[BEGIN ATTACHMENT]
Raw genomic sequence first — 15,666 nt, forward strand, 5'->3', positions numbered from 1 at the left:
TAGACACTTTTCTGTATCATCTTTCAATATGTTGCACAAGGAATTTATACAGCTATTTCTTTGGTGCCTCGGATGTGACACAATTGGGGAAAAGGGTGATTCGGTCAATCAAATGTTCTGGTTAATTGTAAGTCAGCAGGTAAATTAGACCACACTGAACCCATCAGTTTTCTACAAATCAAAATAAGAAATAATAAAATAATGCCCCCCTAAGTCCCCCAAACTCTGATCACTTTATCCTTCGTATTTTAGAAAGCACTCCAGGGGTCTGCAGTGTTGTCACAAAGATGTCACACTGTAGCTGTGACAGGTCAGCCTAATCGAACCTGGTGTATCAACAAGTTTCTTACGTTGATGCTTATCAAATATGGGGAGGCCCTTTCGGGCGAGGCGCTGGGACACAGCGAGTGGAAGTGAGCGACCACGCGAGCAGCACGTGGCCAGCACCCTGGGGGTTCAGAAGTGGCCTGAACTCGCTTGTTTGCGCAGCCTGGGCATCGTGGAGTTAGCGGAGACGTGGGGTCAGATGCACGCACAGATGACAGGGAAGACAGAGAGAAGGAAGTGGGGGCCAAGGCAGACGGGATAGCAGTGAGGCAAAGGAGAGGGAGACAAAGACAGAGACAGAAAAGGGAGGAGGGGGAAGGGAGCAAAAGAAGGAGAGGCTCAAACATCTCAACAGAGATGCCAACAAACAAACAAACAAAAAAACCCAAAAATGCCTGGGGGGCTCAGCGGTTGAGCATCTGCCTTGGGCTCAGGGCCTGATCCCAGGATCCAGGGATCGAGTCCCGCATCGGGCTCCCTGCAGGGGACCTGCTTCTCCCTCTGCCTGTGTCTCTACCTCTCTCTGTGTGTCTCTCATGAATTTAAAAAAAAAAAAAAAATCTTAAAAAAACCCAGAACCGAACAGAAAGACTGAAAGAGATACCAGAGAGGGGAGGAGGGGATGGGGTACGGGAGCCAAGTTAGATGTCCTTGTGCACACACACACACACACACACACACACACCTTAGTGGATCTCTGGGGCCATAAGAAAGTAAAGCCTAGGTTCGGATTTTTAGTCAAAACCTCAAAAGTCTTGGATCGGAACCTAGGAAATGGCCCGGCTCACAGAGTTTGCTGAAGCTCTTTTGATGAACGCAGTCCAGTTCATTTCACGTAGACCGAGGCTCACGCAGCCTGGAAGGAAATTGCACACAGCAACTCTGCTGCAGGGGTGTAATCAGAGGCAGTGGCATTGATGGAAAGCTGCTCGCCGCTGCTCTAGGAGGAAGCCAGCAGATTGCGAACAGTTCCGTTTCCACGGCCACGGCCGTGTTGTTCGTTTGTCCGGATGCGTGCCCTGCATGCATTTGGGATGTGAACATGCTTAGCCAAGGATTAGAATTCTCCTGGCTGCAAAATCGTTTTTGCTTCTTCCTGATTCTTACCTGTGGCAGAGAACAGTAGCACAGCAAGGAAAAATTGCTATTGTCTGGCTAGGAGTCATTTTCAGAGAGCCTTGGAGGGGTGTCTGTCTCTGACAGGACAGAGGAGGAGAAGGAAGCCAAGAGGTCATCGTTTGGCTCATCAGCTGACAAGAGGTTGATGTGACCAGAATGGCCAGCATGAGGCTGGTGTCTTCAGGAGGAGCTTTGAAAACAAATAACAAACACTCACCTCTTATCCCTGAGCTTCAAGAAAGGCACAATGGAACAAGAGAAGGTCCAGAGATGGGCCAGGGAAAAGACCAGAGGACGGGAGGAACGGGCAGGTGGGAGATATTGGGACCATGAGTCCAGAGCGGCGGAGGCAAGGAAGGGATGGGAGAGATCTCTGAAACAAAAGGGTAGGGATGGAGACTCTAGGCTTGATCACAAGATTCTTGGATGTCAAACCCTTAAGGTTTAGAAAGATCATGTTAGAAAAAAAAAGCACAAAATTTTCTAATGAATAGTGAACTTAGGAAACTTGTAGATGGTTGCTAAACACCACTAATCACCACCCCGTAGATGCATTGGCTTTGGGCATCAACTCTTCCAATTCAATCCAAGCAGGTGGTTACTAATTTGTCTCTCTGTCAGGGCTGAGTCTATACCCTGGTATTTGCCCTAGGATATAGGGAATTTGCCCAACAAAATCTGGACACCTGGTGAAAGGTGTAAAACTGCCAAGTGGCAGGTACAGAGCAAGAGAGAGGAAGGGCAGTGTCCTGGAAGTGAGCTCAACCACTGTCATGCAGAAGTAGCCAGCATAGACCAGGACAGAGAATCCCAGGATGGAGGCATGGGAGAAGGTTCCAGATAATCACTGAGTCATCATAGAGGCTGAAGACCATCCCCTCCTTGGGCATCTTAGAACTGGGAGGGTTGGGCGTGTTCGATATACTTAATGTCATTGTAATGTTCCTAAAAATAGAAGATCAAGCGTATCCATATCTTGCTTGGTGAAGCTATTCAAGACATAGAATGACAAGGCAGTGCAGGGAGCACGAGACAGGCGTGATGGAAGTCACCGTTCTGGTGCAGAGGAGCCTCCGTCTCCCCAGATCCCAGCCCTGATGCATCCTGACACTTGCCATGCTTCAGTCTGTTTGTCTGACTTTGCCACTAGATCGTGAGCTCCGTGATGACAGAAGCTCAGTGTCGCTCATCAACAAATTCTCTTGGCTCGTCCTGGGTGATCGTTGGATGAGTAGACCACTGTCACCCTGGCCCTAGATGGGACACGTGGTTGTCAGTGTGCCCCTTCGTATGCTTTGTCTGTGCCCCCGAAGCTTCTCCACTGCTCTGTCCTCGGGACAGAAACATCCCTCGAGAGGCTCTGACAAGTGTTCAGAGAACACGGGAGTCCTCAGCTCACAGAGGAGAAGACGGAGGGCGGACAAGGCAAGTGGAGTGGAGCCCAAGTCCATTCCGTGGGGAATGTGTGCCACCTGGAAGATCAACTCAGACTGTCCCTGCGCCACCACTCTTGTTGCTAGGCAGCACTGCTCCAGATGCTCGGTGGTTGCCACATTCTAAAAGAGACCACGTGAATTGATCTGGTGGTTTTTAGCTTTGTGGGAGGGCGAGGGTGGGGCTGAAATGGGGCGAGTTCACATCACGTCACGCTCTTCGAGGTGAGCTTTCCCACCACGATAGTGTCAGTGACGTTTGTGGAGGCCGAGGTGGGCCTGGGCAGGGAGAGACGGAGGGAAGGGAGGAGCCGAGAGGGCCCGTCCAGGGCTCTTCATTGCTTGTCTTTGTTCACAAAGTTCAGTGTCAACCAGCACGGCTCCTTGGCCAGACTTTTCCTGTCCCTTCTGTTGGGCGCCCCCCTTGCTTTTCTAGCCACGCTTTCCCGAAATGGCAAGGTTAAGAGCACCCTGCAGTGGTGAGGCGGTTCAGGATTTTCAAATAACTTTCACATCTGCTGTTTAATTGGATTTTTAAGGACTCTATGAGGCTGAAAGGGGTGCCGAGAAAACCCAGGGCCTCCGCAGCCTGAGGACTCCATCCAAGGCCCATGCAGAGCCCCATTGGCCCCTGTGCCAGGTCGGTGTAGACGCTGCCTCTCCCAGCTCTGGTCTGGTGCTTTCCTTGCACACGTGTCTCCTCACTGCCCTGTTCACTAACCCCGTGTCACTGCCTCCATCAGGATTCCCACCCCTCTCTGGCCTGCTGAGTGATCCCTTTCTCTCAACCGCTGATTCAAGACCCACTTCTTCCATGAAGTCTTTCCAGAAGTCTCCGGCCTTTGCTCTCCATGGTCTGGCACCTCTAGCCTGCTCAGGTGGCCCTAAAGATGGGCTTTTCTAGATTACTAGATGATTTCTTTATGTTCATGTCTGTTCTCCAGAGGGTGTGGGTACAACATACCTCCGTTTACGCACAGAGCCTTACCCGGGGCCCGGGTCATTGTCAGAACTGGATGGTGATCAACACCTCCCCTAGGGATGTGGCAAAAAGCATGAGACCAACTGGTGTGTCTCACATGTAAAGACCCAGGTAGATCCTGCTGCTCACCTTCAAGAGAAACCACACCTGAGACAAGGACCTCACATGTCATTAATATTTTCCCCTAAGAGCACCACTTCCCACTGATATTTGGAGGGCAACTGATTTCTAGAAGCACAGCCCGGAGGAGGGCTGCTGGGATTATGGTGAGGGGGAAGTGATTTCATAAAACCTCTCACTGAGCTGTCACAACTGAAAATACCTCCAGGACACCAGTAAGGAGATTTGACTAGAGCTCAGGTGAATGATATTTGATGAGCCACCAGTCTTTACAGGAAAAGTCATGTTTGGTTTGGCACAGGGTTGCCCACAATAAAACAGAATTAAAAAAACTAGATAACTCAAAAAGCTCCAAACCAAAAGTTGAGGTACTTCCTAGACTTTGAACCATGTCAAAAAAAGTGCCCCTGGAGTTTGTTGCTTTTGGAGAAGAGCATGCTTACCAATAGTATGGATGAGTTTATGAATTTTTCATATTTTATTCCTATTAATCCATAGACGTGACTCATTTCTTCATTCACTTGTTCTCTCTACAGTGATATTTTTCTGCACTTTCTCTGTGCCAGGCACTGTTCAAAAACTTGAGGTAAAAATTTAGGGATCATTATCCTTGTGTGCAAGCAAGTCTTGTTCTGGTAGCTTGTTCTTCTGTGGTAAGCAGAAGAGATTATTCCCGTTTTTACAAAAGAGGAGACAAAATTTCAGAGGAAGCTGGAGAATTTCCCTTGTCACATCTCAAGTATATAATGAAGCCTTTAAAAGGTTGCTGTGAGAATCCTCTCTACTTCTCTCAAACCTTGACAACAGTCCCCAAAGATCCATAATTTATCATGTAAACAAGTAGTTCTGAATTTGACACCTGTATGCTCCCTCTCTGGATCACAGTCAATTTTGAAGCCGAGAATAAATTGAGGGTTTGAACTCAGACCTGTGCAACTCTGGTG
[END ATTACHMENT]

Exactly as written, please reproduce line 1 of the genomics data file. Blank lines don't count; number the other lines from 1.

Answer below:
Raw genomic sequence first — 15,666 nt, forward strand, 5'->3', positions numbered from 1 at the left: